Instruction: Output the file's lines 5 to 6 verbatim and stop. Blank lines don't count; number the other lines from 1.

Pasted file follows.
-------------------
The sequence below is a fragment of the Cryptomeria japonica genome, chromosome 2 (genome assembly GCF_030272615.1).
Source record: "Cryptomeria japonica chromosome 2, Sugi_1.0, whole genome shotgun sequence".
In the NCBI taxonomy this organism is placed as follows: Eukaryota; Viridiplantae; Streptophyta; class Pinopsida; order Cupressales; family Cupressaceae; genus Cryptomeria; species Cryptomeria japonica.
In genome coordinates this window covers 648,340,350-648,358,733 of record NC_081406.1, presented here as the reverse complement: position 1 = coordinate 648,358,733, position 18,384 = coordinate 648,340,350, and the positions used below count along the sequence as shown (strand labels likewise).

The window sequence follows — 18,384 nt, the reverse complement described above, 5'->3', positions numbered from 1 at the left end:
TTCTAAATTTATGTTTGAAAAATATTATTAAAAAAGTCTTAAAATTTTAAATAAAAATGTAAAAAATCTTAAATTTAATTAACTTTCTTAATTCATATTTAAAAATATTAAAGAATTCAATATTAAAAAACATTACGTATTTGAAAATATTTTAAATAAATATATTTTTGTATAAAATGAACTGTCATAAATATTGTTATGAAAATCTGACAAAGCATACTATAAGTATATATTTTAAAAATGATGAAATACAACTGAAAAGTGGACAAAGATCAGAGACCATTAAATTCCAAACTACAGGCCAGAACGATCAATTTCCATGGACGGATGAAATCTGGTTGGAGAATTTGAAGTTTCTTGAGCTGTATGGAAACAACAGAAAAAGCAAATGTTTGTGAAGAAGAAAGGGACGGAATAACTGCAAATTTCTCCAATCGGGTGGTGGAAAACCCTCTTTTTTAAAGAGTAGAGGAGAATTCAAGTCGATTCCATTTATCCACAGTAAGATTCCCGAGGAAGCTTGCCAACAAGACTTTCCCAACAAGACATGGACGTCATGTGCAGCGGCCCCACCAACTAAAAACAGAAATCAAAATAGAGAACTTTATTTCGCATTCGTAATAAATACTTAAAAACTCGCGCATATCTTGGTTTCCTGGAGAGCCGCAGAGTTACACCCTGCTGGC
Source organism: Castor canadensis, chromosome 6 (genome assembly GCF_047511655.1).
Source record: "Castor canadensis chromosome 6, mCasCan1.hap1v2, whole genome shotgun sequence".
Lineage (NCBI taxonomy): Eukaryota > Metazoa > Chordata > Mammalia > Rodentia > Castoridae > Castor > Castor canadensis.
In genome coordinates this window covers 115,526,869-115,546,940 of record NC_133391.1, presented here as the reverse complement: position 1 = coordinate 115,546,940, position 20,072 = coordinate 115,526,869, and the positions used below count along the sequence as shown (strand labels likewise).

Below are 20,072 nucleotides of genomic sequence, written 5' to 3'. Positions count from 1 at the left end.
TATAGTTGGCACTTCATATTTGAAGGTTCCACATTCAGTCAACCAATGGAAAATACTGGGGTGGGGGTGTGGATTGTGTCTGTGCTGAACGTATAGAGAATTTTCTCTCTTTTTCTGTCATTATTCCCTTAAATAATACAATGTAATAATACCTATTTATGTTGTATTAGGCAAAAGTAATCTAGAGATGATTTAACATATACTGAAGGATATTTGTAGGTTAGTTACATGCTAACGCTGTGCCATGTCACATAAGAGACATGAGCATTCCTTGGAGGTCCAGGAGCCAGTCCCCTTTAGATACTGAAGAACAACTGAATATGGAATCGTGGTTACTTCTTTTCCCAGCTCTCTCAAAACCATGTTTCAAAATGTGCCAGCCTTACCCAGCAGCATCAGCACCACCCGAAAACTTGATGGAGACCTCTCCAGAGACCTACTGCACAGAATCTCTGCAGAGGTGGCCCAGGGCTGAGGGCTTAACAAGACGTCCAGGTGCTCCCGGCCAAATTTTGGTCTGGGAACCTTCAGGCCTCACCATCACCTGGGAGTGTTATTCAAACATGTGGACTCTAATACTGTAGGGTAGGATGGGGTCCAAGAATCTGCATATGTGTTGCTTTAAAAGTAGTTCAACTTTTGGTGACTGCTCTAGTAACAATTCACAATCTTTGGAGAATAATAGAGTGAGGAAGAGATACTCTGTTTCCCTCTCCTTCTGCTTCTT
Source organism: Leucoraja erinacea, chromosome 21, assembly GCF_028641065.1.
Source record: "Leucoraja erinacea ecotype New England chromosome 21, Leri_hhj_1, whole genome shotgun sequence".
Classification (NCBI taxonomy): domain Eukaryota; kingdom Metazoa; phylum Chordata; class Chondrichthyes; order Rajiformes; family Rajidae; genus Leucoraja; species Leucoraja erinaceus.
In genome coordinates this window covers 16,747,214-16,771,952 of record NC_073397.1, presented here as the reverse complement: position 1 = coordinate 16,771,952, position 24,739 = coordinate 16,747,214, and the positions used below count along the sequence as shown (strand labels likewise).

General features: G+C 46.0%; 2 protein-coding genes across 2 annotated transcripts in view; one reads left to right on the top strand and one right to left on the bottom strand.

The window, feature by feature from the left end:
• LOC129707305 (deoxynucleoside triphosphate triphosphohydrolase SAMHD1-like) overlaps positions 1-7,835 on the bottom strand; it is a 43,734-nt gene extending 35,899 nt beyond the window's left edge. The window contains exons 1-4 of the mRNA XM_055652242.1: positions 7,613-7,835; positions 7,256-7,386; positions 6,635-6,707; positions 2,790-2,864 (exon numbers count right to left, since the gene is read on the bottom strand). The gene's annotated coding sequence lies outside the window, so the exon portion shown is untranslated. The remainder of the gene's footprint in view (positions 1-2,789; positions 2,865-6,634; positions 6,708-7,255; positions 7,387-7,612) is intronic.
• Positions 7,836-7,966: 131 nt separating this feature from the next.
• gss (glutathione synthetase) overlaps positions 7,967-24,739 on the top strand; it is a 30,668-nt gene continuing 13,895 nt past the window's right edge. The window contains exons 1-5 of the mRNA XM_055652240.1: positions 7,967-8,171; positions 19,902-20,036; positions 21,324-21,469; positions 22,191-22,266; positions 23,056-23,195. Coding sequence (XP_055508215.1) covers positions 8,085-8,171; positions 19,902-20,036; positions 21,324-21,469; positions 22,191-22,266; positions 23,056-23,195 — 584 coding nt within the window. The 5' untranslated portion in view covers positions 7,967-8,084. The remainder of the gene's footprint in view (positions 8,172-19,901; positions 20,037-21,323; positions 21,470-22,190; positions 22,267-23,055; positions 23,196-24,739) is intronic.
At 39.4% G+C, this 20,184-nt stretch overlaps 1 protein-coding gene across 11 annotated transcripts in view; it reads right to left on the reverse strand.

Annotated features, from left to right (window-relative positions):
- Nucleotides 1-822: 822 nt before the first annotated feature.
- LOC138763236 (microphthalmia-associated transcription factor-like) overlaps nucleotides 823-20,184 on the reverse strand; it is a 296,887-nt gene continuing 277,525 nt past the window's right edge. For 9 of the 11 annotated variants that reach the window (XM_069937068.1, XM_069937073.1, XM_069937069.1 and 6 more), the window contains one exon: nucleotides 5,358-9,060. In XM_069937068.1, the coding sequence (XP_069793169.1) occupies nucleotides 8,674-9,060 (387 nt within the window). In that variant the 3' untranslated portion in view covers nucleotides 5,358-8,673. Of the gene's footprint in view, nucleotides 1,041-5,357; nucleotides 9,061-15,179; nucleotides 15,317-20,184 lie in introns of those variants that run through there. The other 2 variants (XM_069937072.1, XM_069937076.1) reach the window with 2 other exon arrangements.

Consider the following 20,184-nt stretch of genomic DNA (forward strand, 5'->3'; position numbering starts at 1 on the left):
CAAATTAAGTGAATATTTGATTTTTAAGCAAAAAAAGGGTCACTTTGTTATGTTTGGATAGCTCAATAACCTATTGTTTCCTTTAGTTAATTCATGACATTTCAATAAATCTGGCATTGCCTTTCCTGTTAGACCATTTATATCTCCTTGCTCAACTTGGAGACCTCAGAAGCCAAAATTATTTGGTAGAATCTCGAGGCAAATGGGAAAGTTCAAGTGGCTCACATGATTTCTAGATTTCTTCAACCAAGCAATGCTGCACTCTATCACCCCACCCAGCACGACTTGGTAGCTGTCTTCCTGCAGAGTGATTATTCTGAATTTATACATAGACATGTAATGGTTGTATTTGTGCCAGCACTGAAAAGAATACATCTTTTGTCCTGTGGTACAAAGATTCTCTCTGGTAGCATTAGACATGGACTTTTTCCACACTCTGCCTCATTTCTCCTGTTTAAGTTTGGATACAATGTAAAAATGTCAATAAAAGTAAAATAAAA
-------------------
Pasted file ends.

The window sequence follows — 18,384 nt, the reverse complement described above, 5'->3', positions numbered from 1 at the left end:
TTCTAAATTTATGTTTGAAAAATATTATTAAAAAAGTCTTAAAATTTTAAATAAAAATGTAAAAAATCTTAAATTTAATTAACTTTCTTAATTCATATTTAAAAATATTAAAGAATTCAATATTAAAAAACATTACGTATTTGAAAATATTTTAAATAAATATATTTTTGTATAAAATGAACTGTCATAAATATTGTTATGAAAATCTGACAAAGCATACTATAAGTATATATTTTAAAAATGATGAAATACAACTGAAAAGTGGACAAAGATCAGAGACCATTAAATTCCAAACTACAGGCCAGAACGATCAATTTCCATGGACGGATGAAATCTGGTTGGAGAATTTGAAGTTTCTTGAGCTGTATGGAAACAACAGAAAAAGCAAATGTTTGTGAAGAAGAAAGGGACGGAATAACTGCAAATTTCTCCAATCGGGTGGTGGAAAACCCTCTTTTTTAAAGAGTAGAGGAGAATTCAAGTCGATTCCATTTATCCACAGTAAGATTCCCGAGGAAGCTTGCCAACAAGACTTTCCCAACAAGACATGGACGTCATGTGCAGCGGCCCCACCAACTAAAAACAGAAATCAAAATAGAGAACTTTATTTCGCATTCGTAATAAATACTTAAAAACTCGCGCATATCTTGGTTTCCTGGAGAGCCGCAGAGTTACACCCTGCTGGC